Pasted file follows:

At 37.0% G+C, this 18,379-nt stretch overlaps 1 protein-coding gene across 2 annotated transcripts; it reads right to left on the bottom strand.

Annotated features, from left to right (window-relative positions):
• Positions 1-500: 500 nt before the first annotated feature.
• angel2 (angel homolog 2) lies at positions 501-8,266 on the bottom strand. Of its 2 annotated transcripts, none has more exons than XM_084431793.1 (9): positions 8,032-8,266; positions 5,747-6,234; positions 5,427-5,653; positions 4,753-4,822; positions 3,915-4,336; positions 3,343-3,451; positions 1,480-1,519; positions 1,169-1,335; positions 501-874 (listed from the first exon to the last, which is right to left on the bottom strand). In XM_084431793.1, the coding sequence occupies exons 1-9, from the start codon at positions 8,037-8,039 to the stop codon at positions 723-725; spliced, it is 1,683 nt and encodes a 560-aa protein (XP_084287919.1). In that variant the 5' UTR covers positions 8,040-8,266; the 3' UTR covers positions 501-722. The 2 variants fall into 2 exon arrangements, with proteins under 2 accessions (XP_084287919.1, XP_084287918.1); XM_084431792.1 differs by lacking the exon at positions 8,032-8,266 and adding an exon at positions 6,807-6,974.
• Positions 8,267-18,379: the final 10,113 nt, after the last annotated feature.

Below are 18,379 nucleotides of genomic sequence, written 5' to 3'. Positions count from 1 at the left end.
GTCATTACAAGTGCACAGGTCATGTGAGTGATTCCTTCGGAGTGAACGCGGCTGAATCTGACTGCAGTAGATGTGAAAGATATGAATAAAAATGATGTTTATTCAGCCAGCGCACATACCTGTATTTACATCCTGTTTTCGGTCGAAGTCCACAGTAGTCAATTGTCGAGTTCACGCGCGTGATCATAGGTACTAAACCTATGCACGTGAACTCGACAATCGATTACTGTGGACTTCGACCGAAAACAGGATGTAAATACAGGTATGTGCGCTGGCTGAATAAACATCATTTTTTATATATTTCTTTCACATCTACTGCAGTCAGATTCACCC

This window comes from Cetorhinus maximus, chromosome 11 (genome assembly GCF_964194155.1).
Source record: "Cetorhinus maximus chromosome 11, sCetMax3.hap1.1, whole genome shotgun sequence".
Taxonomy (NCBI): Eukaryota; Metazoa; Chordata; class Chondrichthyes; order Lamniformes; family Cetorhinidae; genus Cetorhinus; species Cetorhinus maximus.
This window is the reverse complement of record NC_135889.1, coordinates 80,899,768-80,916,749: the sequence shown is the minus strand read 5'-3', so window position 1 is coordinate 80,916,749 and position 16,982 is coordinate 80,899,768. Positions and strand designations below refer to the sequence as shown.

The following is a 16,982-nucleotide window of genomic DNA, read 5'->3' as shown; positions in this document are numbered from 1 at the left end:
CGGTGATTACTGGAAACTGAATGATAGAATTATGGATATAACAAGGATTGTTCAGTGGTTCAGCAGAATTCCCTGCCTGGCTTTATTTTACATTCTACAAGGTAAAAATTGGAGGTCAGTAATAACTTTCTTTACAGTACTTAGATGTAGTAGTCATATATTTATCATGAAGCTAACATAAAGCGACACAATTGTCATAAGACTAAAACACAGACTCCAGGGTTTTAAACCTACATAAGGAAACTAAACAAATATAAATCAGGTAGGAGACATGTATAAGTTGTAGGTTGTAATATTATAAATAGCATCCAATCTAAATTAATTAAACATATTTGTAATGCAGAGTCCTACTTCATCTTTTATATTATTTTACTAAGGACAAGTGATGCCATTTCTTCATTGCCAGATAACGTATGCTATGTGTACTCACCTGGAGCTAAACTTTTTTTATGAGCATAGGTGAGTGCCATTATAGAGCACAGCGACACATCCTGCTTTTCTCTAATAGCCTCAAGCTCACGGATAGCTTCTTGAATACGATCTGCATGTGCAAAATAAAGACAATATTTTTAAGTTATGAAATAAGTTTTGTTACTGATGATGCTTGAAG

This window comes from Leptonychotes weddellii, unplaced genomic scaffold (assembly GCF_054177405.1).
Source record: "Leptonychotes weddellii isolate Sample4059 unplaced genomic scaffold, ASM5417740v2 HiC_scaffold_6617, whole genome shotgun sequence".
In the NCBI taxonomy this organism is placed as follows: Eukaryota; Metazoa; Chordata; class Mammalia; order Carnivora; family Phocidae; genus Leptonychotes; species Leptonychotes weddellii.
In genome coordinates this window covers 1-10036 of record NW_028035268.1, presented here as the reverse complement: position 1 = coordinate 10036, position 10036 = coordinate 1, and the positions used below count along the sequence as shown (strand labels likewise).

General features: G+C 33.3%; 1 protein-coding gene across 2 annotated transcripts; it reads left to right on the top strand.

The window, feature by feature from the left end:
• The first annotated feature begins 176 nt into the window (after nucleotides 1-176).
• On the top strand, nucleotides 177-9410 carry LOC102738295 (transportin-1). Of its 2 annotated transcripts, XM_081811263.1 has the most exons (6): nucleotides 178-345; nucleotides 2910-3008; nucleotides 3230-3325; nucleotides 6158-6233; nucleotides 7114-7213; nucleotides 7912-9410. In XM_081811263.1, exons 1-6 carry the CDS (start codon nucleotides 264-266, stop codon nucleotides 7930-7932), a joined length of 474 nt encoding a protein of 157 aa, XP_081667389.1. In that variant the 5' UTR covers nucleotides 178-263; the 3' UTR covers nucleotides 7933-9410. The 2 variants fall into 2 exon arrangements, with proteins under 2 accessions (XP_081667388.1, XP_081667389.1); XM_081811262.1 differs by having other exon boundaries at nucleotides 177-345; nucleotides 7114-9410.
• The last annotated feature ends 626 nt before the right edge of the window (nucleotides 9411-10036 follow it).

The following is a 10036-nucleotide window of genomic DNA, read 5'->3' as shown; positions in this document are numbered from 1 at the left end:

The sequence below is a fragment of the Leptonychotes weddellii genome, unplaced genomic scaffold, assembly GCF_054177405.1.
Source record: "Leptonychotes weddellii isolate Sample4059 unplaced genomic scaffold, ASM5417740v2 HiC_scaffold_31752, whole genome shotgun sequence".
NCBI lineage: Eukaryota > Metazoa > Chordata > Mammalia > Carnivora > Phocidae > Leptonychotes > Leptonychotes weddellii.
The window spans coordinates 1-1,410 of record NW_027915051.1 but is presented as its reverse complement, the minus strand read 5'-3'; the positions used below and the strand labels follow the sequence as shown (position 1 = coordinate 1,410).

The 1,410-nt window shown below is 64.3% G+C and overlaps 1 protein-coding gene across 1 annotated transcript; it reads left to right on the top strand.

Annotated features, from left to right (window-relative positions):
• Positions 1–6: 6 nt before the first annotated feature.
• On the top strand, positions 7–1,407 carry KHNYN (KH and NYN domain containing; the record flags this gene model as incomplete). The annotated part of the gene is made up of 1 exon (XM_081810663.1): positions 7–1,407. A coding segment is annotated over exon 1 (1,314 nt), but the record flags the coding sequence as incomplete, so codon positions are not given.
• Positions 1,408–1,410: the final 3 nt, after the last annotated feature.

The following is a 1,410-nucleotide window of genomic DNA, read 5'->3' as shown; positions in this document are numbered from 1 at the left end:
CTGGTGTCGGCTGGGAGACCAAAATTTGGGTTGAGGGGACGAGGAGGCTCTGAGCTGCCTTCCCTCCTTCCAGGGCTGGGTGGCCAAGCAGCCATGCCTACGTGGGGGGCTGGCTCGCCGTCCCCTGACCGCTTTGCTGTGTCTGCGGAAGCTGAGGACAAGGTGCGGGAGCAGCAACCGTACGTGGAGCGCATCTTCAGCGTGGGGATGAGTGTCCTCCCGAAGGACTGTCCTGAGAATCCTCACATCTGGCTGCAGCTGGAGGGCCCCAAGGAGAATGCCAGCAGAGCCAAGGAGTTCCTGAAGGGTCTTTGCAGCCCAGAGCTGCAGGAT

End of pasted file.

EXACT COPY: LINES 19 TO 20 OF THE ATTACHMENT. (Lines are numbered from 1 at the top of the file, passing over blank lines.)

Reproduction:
The window, feature by feature from the left end:
• The first annotated feature begins 176 nt into the window (after nucleotides 1-176).